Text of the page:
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In order to add value to recycled textile material and to guarantee that the input material for recycling processes is of adequate quality, it is essential to be able to accurately recognise and sort items according to their material content. Therefore, there is a need for an economically viable and effective way to recognise and sort textile materials. Automated recognition and sorting lines provide a method for ensuring better quality of the fractions being recycled and thus enhance the availability of such fractions for recycling. The aim of this study was to deepen the understanding of NIR spectroscopy technology in the recognition of textile materials by studying the effects of structural fabric properties on the recognition. The identified properties of fabrics that led non-matching recognition were coating and finishing that lead different recognition of the material depending on the side facing the NIR analyser. In addition, very thin fabrics allowed NIRS to penetrate through the fabric and resulted in the non-matching recognition. Additionally, ageing was found to cause such chemical changes, especially in the spectra of cotton, that hampered the recognition.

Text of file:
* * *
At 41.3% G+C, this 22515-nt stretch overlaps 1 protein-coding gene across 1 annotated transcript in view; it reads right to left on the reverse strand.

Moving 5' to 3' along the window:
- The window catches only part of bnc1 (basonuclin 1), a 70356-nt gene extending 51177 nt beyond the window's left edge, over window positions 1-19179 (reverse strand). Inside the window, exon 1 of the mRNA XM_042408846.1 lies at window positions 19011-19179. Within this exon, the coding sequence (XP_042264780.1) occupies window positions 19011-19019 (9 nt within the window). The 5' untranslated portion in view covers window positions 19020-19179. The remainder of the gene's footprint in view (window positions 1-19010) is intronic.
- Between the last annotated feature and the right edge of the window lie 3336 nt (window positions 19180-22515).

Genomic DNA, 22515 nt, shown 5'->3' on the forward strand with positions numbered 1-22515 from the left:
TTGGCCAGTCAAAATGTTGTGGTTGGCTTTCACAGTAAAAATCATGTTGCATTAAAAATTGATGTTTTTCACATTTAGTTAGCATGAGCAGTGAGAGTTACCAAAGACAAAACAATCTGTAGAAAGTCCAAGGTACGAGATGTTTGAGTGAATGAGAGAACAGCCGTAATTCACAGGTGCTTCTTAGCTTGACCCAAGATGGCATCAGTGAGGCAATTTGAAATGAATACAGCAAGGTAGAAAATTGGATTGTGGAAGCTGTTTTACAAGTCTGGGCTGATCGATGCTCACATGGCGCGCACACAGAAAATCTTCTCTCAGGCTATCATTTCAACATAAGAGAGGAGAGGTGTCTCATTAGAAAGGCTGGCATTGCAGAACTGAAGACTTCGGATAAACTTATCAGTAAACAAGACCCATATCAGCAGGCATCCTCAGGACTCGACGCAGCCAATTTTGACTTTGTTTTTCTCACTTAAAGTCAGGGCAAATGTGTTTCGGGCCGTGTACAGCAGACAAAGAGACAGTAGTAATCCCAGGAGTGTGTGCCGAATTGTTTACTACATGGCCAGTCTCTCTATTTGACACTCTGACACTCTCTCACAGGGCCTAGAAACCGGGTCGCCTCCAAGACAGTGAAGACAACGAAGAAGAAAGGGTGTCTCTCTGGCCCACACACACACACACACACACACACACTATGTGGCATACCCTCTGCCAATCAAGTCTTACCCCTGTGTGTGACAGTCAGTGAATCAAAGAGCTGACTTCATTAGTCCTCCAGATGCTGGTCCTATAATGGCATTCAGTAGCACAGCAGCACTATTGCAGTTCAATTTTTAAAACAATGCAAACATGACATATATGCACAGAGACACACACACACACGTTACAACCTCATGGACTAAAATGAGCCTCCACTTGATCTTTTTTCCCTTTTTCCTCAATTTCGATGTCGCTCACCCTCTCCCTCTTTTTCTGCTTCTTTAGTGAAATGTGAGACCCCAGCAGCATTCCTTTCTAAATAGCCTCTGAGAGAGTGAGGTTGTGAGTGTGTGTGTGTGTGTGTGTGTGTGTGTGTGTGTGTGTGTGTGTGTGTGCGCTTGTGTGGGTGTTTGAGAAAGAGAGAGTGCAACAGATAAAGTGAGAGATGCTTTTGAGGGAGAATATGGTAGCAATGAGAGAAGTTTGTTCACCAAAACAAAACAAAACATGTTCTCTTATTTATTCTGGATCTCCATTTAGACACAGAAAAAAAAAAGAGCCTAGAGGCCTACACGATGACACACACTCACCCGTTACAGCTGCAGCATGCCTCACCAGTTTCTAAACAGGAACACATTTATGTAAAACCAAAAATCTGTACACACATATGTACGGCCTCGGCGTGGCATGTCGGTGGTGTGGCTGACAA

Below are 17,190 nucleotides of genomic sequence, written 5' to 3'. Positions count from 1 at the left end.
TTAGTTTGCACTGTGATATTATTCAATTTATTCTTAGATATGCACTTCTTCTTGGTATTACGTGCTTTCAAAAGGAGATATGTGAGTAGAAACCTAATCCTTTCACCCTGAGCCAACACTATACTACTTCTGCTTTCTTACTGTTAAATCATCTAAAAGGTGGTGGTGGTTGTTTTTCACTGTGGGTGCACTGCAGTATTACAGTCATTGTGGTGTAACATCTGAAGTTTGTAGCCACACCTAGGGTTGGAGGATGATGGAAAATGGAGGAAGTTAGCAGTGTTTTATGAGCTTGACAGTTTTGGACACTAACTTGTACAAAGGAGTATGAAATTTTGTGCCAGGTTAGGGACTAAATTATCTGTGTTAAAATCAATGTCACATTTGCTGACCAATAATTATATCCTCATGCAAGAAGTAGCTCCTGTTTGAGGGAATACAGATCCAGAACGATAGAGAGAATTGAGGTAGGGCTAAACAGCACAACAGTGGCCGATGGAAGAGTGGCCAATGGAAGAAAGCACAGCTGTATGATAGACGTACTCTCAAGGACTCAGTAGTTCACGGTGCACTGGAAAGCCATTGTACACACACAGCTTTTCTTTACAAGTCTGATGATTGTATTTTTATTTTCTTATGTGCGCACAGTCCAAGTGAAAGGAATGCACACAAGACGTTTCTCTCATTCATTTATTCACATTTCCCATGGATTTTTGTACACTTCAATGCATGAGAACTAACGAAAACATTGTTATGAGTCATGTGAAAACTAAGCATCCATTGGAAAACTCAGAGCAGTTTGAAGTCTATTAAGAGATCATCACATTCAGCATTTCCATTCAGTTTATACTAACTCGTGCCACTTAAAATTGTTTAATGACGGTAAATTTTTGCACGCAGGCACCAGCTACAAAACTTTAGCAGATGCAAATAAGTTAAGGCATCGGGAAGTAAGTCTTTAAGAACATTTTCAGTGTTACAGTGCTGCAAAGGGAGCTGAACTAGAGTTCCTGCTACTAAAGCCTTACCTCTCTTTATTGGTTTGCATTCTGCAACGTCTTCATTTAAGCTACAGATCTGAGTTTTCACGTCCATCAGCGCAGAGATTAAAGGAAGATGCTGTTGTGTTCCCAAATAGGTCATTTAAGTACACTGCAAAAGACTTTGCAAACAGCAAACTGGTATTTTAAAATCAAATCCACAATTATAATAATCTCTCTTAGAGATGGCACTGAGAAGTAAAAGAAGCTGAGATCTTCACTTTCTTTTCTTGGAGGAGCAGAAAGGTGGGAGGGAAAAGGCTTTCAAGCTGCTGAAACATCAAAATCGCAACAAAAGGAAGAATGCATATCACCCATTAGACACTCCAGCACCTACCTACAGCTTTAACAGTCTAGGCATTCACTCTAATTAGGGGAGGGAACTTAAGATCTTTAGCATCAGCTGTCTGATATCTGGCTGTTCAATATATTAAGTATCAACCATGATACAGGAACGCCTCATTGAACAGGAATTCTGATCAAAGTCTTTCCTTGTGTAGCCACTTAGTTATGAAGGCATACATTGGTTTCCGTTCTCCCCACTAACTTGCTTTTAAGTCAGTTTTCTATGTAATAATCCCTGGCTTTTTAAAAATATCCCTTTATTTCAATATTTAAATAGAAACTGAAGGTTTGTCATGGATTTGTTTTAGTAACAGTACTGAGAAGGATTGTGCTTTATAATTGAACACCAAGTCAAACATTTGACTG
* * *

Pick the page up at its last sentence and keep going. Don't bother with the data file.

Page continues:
- textile recycling
- textile reuse
- fibre recognition and sorting
- near infrared spectroscopy
- circular economy
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- 2 Finished